So what do I do now?

  1. I am finished with clinical rotations as of today. As happy as I should be, I dont know if I am coming or going. The nurse recruiter is working with me to get a job but the problem is I am not sure where I want to work. I would eventually like to do Maternal/Child Health. I just dont think I am ready for that. After finishing this rotation I found out that I really like the ER. I was going to do med-surg because everyone says you should for atleast a year. But the truth is, I dont know what to do. How do you make a decision as to what job you take as your first job as a new nurse?

    Thanks for all the advice.
  2. Visit SerenityR.N. profile page

    About SerenityR.N.

    Joined: Aug '05; Posts: 142; Likes: 11
    RN
    Specialty: PCU

    1 Comments

  3. by   Jolie
    Choose the clinical area that interests you the most, and pursue it first. If you are uncertain as to where your passions lie, ask the nurse recruiter for her help in determining your strengths and interests. (Remember, it is in her best interests to help you find a position where you will be happy and productive!) Ask the recruiter to set up a shadow day in 1 or 2 areas to help you decide.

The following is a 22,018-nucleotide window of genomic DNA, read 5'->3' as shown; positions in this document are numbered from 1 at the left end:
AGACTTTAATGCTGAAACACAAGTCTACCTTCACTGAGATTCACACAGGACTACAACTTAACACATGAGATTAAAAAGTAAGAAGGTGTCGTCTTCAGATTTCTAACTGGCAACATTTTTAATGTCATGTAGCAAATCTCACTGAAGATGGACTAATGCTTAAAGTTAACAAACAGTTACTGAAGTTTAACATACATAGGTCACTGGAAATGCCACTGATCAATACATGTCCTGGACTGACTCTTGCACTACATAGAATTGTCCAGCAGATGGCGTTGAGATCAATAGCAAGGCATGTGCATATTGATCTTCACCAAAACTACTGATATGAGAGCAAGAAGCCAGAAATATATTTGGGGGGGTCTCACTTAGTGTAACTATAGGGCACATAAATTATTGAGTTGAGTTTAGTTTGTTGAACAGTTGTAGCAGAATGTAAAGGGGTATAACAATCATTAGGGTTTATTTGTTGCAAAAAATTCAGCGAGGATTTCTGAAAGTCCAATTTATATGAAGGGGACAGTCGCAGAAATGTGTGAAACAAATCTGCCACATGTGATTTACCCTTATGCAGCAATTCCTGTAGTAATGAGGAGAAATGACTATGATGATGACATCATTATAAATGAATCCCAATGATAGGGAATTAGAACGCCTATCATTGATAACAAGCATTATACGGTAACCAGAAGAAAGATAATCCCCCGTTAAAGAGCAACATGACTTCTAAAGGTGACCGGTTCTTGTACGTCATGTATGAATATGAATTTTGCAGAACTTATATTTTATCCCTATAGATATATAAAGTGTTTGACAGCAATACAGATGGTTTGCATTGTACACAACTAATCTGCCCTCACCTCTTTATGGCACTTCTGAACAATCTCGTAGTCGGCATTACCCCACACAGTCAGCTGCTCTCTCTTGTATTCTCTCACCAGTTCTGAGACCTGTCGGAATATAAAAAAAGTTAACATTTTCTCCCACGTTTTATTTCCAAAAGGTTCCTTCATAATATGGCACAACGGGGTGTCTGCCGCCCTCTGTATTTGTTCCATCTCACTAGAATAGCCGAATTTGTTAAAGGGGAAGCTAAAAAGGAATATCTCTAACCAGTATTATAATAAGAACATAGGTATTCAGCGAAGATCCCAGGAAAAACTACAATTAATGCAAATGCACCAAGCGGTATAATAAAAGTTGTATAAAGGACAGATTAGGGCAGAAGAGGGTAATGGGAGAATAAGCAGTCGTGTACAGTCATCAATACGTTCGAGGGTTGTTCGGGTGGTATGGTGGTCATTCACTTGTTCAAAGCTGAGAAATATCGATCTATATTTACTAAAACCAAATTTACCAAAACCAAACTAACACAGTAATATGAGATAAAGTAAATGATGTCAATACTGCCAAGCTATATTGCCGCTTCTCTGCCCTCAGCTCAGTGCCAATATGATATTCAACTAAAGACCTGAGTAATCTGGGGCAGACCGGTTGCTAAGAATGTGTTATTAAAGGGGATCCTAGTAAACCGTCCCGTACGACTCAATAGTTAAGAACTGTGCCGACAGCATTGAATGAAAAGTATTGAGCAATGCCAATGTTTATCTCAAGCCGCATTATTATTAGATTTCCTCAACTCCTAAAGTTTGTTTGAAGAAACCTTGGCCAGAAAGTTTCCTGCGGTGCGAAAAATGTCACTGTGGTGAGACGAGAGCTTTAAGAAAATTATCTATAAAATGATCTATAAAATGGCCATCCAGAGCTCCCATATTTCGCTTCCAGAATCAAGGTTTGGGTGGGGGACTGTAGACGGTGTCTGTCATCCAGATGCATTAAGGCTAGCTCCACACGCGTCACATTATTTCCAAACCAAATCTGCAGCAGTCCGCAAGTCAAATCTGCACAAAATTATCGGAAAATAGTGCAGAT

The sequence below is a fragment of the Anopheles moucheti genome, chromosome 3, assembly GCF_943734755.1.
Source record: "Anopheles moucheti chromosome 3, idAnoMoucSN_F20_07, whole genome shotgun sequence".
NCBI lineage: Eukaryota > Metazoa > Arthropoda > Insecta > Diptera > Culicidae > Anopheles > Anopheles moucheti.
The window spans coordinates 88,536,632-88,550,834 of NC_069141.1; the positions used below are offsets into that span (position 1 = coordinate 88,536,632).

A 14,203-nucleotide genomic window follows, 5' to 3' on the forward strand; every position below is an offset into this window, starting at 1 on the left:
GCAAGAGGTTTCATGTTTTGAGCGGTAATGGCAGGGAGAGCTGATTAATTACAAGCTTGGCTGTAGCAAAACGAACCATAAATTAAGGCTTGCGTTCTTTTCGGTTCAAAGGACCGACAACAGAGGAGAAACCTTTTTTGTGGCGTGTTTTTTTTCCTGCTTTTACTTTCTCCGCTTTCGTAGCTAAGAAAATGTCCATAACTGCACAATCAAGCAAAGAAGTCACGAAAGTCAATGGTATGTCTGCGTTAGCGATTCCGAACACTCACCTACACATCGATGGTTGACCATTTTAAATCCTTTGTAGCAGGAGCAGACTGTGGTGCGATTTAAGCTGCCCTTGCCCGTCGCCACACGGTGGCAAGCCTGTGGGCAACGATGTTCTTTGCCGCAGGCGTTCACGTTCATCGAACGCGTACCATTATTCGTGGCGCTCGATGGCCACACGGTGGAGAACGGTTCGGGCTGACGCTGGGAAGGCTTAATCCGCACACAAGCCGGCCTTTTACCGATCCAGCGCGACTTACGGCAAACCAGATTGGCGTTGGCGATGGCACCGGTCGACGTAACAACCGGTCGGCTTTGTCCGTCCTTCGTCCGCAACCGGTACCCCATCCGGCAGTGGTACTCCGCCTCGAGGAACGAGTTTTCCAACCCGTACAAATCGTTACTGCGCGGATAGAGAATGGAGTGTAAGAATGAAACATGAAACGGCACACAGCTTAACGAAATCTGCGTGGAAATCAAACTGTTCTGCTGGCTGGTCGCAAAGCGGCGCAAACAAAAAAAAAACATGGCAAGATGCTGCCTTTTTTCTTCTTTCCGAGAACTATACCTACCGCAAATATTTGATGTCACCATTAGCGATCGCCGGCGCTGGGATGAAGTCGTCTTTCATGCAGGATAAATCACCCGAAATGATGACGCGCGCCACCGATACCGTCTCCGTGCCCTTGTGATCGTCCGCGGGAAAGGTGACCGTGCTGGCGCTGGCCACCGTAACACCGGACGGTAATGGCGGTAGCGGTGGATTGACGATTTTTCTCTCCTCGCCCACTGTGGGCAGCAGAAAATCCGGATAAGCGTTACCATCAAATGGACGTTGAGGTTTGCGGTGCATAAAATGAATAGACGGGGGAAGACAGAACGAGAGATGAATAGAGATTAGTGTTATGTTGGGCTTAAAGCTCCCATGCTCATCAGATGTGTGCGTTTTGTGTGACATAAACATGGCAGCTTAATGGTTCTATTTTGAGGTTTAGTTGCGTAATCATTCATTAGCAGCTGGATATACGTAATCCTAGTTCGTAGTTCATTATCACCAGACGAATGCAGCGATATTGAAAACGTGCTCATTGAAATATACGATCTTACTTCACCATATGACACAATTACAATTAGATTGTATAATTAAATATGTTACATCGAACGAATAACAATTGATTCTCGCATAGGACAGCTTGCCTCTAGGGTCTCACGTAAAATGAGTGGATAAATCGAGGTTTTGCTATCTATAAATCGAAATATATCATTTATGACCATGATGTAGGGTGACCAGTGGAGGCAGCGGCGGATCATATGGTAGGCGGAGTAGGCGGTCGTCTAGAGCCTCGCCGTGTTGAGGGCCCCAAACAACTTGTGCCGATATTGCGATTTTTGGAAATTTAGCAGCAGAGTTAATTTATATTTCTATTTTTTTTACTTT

If med/surg interests you, then go for it. If it doesn't, then don't. Med surg is a specialty in its own right, and a difficult one at that. Pursuing a specialty that doesn't interest you is like having one strike against you before you ever start. Your first year in nursing will be an incredible challenge. Start off on the best possible footing by choosing a clinical area that interests you.

    Find a unit that offers a comprehensive orientation (12 weeks or so) 1:1 with a consistent preceptor. Ask what the ratio of experienced nurses (2 years or more on that unit) is to inexperienced nurses. RUN away from any unit or shift that has less than 50% experienced nurses. That is a recipe for disaster for 2 reasons: 1. You will not have sufficient numbers of experienced staff to mentor you, assist you with challenging patients, act as role models for professional development, etc. 2. If experienced nurses do not stay on the unit, there must be a reason such as poor management, poor staffing, poor quality of care, etc.

    Take your time and chose wisely! Good luck!

close